Nothing is more calculated to impress us with the enormity of sin than a frank realization that it cost nothing less than the death of Christ to restore at-one-ment. Viewing the dying Savior will expose the unhallowed desires, impurity of lips, selfishness of motives, and infidelity of heart. Only then will we exclaim,

Lord, bend that proud and stiff-necked I, Help me to bow my head and die; Beholding Him on Calvary, Who bowed His head and died for me.5

The only way back to restoration is forgiveness, which is remedial mercy that separates the sinner from his sin.

Abraham Lincoln was asked how he would treat the defeated Southerners. He replied, “As if they had never been away.”6 That’s the way God forgives. He accepts us— as though we had never been away, as though we had never sinned.


Cleansing means a removal of evil in all of its aspects and a replacement with that which is pure and holy. It means a change in the content of our thoughts and actions. It means a spiritual change and renewal (see Phil 4:8).

God has provided the cleansing agent: “And the blood of Jesus Christ his Son cleanses us from sin. . . . If we confess our sins, he is faithful and just to forgive us our sins, and to cleanse us from all unrighteousness” (1 John 1:7, 9, ESV). Sad indeed is the one who belittles the blood of Christ, for mysterious as it may seem, we are cleansed by faith in Christ and His blood, shed on Calvary. “You” writes Paul, “have been brought near by the blood of Christ” (Eph 2:13, ESV).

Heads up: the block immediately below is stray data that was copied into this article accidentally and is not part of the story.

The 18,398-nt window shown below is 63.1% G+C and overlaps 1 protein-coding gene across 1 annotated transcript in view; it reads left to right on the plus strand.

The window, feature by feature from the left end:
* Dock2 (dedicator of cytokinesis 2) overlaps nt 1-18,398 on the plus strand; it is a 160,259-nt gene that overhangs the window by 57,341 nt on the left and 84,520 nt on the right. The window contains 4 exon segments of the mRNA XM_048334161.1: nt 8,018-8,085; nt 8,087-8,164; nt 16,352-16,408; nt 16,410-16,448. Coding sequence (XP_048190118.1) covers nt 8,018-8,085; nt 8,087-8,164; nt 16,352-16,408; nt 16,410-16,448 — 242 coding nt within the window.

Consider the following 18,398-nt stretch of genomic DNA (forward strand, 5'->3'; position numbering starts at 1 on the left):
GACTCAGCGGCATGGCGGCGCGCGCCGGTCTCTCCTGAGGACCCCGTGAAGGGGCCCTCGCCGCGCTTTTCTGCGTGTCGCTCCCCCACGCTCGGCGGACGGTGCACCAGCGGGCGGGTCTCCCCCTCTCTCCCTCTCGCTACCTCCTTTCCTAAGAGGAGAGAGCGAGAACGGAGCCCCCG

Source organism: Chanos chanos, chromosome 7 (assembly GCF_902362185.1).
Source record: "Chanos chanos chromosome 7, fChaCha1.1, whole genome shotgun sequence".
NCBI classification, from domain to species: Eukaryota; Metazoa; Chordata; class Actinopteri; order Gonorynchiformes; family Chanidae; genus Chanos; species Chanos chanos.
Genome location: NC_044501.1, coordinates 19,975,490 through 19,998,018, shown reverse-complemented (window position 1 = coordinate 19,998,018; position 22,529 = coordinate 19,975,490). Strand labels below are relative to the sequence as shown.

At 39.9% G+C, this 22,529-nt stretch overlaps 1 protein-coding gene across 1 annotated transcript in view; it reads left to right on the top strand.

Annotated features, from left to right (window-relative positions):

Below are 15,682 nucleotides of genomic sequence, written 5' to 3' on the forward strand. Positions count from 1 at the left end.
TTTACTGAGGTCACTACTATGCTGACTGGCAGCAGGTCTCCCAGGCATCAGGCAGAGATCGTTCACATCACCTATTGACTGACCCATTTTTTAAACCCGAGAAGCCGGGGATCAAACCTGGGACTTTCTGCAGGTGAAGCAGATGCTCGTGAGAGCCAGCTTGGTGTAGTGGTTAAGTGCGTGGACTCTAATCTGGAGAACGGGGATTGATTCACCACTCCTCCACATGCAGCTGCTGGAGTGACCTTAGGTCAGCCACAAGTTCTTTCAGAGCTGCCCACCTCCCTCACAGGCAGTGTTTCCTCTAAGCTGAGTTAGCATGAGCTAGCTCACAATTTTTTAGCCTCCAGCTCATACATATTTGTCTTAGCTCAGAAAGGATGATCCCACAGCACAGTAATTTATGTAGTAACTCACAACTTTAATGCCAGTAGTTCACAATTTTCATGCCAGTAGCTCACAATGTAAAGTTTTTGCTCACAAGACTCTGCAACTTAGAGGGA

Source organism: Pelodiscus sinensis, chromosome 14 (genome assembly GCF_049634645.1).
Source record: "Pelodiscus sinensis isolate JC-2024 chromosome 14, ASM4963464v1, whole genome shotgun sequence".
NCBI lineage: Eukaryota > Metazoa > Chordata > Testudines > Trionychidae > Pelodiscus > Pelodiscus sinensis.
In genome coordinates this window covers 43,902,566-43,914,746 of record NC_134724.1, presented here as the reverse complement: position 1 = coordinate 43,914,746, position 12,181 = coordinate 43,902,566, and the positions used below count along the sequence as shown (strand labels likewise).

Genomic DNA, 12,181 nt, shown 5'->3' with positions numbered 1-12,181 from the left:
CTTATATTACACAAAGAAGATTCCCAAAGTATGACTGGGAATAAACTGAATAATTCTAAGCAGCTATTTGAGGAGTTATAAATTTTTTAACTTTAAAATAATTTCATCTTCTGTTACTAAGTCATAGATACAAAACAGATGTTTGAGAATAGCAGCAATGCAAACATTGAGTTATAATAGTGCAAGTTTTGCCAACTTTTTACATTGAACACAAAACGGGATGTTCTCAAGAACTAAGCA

The hands of Christ seem very frail, For they were broken by a nail. But only they reach Heaven at last Whom these frail, broken hands hold fast.7

In addition, the Word of God has a cleansing effect. “Already you are clean because of the word that I have spoken to you” (John 15:3, ESV).


No matter how high and holy our aspirations, we are confronted with an unregenerate reality: the spirit may be willing but the flesh is weak, or in the words of Paul’s confession, “the good that I would, I do not” (Rom 7:19, KJV). So, our attempts at selfreformation end in miserable failure. Every effort at self-improvement is like “plucking bitter apples off a tree, and in their place tying good apples on with a string.”

Christ made it clear to His disciples the source and the need of the power by which alone they could become effective witnesses. “But you will receive power when the Holy Spirit has come upon you” (Acts 1:8, ESV). Why are we apt to ignore this imperative? Is it because we have become blinded by our selfsufficiency?


We need Jesus’ prescription for this to happen: “You must be born again” (John 3:7, ESV). This means the divine implantation of a new nature. This is not only outward change, a putting away of this or that bad habit, but a change that results in a completely new way of life (see Rom 6:6; 12:2).